Perth property prices fell in February: CoreLogic

Stock image.
Stock image.

PERTH property prices continue to fall according to the latest CoreLogic Home Value index.

Overall prices fell 1.5 per cent to $438,952 in February, with house prices down 1.4 per cent to $461,890 and units dropping 1.7 per cent to $360,221.

Compared to the same time last year, overall prices have declined 6.9 per cent.

House prices recorded a 6.7 per cent annual fall, while units fared the worst with a 7.7 per cent decrease.

Head of research Tim Lawless said Perth appeared to have caught a second wind in the market downturn with the annual pace of decline previously improving but now worsening.

“This renewed downwards pressure on home values coincides with a softening in labour market conditions, with weaker housing market results likely compounded by credit scarcity,” he said.

Perth was not the worst performing capital city in February, that title went to Darwin with a 1.7 per cent fall.

Annually Sydney recorded the largest drop in prices at 10.4 per cent followed by Melbourne at 9.1 per cent.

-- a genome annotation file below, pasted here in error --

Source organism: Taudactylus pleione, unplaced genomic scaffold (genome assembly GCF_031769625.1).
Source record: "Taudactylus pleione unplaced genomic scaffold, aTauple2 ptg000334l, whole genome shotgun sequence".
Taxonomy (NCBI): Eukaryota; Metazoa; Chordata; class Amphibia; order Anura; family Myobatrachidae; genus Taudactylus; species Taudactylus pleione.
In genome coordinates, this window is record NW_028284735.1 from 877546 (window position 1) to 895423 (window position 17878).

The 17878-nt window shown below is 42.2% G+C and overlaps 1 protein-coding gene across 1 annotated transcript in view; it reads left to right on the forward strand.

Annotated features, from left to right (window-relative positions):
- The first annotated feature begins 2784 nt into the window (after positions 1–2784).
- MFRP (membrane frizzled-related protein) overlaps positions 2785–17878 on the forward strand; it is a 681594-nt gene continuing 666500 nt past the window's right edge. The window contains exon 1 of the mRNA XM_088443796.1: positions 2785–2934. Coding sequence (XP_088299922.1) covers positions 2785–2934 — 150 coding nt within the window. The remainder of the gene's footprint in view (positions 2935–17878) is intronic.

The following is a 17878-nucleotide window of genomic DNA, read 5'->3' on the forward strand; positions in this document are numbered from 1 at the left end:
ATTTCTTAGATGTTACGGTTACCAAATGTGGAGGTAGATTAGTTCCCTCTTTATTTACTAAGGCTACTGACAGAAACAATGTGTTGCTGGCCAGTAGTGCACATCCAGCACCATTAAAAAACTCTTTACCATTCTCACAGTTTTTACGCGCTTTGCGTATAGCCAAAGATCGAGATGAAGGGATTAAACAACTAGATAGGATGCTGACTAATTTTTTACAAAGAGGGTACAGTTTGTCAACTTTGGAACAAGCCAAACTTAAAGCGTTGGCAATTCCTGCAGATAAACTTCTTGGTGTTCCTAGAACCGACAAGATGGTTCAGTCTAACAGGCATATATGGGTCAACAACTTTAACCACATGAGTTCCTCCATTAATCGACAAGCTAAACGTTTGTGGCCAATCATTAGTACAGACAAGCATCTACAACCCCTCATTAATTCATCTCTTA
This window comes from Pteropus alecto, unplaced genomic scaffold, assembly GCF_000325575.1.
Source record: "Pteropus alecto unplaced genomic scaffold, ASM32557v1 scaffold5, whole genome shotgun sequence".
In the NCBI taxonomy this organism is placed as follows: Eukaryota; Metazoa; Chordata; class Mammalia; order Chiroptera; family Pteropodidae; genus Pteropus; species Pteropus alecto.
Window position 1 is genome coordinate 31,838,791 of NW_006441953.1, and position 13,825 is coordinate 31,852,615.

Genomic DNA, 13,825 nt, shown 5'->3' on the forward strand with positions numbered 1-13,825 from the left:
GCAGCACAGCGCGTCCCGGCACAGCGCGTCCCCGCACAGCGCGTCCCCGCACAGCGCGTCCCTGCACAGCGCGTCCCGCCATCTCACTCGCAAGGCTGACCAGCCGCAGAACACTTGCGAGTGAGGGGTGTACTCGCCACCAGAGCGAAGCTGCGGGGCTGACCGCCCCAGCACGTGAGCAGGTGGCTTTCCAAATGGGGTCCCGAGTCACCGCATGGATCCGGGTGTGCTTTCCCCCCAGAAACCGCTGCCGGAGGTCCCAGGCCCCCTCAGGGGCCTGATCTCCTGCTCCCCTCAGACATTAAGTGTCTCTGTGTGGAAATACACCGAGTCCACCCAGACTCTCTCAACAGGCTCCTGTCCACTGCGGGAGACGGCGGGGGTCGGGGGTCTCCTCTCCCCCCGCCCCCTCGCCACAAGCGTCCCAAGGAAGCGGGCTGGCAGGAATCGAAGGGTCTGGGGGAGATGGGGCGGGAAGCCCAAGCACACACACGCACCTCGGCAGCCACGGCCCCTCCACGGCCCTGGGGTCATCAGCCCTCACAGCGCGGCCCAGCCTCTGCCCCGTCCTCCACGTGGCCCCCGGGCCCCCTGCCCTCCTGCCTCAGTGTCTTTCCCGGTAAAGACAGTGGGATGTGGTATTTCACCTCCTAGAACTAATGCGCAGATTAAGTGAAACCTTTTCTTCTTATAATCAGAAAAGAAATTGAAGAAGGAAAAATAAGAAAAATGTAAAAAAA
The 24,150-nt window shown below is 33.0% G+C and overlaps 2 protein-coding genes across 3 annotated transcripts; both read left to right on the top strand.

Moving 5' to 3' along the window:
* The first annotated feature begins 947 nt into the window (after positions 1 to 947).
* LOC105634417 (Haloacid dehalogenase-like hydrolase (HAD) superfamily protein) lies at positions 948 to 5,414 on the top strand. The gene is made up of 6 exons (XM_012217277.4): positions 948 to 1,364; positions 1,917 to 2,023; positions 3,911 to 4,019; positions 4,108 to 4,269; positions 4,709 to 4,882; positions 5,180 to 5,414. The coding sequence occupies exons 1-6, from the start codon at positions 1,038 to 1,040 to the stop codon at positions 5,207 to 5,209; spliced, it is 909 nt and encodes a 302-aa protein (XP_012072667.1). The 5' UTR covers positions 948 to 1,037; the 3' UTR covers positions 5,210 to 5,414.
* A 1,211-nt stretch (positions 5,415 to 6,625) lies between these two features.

Hobart was the best performer over the month and year, recording price increases of 0.8 per cent and 7.2 per cent respectively.

Mr Lawless cited credit availability, high supply, a build-up of stock for sale, fewer foreign buyers and reduced sentiment as some of the factors contributing to the downturn in housing market conditions across the country and there was an expectation values would continue to broadly decline.

This could lead to a cut in interest rates.

“While the rate of decline in Sydney and Melbourne has slowed a little over the month, other cities have weakened,” Mr Lawless said.

“With values expected to fall further, the attention now turns to what impact this could have on future household consumption which accounts for around 60 per cent of the economy.

“If households reduce their spending as the wealth effect continues to reverse, then interest rate cuts or other policy intervention could become more likely.”However, Mr Lawless said it was uncertain how much stimulus lower rates may provide to the housing sector considering the tight servicing criteria and higher funding costs from lenders which would likely prevent any cuts being passed on in full.